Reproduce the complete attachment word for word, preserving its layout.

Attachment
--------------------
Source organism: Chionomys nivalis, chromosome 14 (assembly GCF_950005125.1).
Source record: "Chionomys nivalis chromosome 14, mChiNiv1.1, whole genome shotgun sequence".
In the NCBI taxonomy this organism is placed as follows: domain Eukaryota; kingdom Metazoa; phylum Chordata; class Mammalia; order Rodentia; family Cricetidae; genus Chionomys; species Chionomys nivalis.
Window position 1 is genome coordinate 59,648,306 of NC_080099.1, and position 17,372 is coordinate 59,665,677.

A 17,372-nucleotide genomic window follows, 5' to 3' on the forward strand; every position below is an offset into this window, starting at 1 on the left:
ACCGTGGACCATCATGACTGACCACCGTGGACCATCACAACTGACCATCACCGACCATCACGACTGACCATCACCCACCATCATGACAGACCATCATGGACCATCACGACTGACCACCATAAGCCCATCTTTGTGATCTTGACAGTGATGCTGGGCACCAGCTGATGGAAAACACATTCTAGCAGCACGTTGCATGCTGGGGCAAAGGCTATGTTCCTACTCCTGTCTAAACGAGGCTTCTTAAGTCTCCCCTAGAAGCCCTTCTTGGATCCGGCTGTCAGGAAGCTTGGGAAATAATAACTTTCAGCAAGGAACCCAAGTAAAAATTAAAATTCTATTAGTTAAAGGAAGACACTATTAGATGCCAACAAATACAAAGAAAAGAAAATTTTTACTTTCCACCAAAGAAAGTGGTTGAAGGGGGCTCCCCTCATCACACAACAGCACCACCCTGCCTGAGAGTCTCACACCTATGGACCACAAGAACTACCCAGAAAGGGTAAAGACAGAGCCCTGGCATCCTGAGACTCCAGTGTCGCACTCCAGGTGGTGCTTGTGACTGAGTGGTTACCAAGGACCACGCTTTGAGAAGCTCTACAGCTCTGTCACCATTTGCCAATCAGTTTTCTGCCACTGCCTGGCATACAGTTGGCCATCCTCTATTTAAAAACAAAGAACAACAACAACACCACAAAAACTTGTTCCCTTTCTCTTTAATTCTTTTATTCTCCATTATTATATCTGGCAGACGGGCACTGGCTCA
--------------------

Source organism: Chionomys nivalis, chromosome 14 (assembly GCF_950005125.1).
Source record: "Chionomys nivalis chromosome 14, mChiNiv1.1, whole genome shotgun sequence".
In the NCBI taxonomy this organism is placed as follows: domain Eukaryota; kingdom Metazoa; phylum Chordata; class Mammalia; order Rodentia; family Cricetidae; genus Chionomys; species Chionomys nivalis.
Window position 1 is genome coordinate 59,648,306 of NC_080099.1, and position 17,372 is coordinate 59,665,677.

A 17,372-nucleotide genomic window follows, 5' to 3' on the forward strand; every position below is an offset into this window, starting at 1 on the left:
ACCGTGGACCATCATGACTGACCACCGTGGACCATCACAACTGACCATCACCGACCATCACGACTGACCATCACCCACCATCATGACAGACCATCATGGACCATCACGACTGACCACCATAAGCCCATCTTTGTGATCTTGACAGTGATGCTGGGCACCAGCTGATGGAAAACACATTCTAGCAGCACGTTGCATGCTGGGGCAAAGGCTATGTTCCTACTCCTGTCTAAACGAGGCTTCTTAAGTCTCCCCTAGAAGCCCTTCTTGGATCCGGCTGTCAGGAAGCTTGGGAAATAATAACTTTCAGCAAGGAACCCAAGTAAAAATTAAAATTCTATTAGTTAAAGGAAGACACTATTAGATGCCAACAAATACAAAGAAAAGAAAATTTTTACTTTCCACCAAAGAAAGTGGTTGAAGGGGGCTCCCCTCATCACACAACAGCACCACCCTGCCTGAGAGTCTCACACCTATGGACCACAAGAACTACCCAGAAAGGGTAAAGACAGAGCCCTGGCATCCTGAGACTCCAGTGTCGCACTCCAGGTGGTGCTTGTGACTGAGTGGTTACCAAGGACCACGCTTTGAGAAGCTCTACAGCTCTGTCACCATTTGCCAATCAGTTTTCTGCCACTGCCTGGCATACAGTTGGCCATCCTCTATTTAAAAACAAAGAACAACAACAACACCACAAAAACTTGTTCCCTTTCTCTTTAATTCTTTTATTCTCCATTATTATATCTGGCAGACGGGCACTGGCTCA